I'm trying to implement the __ mul __ method of class C which extends class P. Class P has an implementation of __ mul __ but that's only for elements of that type (P() * P()).

So in C __ mul __ I want to implement simple multiplication for a float when the argument is float. When it's not I want to use P's __ mul __ .. but that leads to problems as in P's __ mul __ that's a "return P(something)"..

So basically the fact that they were originally of type C is lost after some operations.

The following code better explain the issue.

Any idea fix this?

class MyFloat(object):
  def __init__(self, a):
    self.a = a

  def __mul__(self, other):
    return MyFloat(self.a * other.a)

  def __repr__(self):
    return str(self.a)


class MyFloatExt(MyFloat):
  def __init__(self, a):
    MyFloat.__init__(self, a)

  def __add__(self, other):
    return MyFloatExt(self.a + other.a)

  def __mul__(self, other):
    if type(other) == (int, long, float):
      return MyFloatExt(self.a * other)
    else:
      return MyFloat.__mul__(self, other)

a = MyFloatExt(0.5)
b = MyFloatExt(1.5)

c = a + b
print c

d = a * b
print d

e = d * c
print e

print isinstance(e, MyFloat)
f = e * 0.5
print f
up vote 5 down vote accepted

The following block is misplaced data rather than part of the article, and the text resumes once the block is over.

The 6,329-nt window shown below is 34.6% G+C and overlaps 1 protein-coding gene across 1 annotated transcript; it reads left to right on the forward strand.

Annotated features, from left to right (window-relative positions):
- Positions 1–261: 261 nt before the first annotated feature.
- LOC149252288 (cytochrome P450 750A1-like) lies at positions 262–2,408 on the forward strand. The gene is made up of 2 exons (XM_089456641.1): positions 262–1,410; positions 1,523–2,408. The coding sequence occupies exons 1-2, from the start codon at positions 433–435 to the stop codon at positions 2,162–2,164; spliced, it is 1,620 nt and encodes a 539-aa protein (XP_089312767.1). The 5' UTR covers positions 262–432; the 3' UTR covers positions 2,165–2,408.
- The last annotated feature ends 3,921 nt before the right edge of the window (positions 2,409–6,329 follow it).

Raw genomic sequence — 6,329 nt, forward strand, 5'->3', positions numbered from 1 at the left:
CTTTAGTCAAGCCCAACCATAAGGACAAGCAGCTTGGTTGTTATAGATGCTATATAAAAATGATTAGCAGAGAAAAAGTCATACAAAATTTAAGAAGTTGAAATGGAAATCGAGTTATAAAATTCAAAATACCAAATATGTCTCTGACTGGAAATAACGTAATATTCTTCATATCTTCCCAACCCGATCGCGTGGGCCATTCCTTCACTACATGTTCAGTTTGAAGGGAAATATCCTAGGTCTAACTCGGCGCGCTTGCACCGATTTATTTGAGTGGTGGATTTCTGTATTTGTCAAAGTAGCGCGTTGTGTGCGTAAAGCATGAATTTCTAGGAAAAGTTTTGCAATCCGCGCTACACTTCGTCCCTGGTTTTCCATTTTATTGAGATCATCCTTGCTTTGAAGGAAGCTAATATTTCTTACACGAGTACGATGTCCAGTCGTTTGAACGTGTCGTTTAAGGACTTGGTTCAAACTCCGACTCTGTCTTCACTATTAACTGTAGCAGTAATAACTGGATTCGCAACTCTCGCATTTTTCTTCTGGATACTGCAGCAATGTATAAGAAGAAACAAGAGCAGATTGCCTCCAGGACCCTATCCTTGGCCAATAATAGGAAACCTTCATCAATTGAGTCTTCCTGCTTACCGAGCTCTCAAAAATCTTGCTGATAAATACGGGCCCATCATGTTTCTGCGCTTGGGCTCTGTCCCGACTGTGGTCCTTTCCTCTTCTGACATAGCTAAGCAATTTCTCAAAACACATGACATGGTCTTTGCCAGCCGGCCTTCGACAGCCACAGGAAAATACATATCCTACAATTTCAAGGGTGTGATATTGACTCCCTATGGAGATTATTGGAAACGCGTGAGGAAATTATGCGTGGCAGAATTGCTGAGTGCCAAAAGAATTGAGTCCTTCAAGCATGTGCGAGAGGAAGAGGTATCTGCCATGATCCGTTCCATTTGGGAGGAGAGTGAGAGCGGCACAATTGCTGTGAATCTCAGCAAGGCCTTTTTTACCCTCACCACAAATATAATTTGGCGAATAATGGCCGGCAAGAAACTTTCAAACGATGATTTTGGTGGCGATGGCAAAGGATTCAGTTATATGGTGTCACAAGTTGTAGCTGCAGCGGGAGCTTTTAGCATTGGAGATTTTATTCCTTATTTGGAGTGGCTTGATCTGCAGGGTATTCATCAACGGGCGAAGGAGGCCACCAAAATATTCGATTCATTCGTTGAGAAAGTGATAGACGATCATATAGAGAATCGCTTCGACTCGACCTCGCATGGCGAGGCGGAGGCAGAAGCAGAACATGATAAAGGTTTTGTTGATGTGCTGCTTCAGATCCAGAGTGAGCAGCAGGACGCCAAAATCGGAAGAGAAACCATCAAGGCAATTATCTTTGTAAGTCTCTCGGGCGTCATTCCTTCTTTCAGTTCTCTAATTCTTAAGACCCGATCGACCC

First you your typecheck in __mul__ for MyFloatExt should look like

isinstance(other,(int,long,float))

or even better

isinstance(other,Number) #from numbers import Number

Also you would like to change definition of __mul__ in MyFloat to this:

class MyFloat(object):
#...
  def __mul__(self, other):
    return type(self)(self.a * other.a)
#...

so it can create instances of your actual type

And you can prefer call super instead of calling MyFloat.__mul__ with reasons of evolution your type hierarchies.

full source:

from numbers import Number
class MyFloat(object):
  def __init__(self, a):
    self.a = a

  def __mul__(self, other):
    return type(self)(self.a * other.a)

  def __repr__(self):
    return str(self.a)


class MyFloatExt(MyFloat):
  def __init__(self, a):
    super(MyFloatExt,self).__init__(a)

  def __add__(self, other):
    return type(self)(self.a + other.a)

  def __mul__(self, other):
    if isinstance(other,Number):
      return type(self)(self.a * other)
    else:
      return super(MyFloatExt,self).__mul__(other)


a = MyFloatExt(0.5)
b = MyFloatExt(1.5)

c = a + b
print c

d = a * b
print d


e = d * c
print e

print isinstance(e, MyFloat)

f = e * 0.5
print f

print map(type,[a,b,c,d,e,f]) == [MyFloatExt]*6

Two problems here

  1. In your __mul__ implementation of MyFloatExt you're never checking if other is an instance of MyFloatExt

  2. isinstance(e, MyFloat) will always be true, because MyFloatExt inherits from MyFloat

To fix it:

def __mul__(self, other):

    # check if we deal with a MyFloatExt instance
    if isinstance(other, MyFloatExt):
        return MyFloatExt(self.a * other.a)

    if type(other) == (int, long, float):
        return MyFloatExt(self.a * other)

    else:
        return MyFloat.__mul__(self, other)

# do the correct check
print isinstance(e, MyFloatExt)

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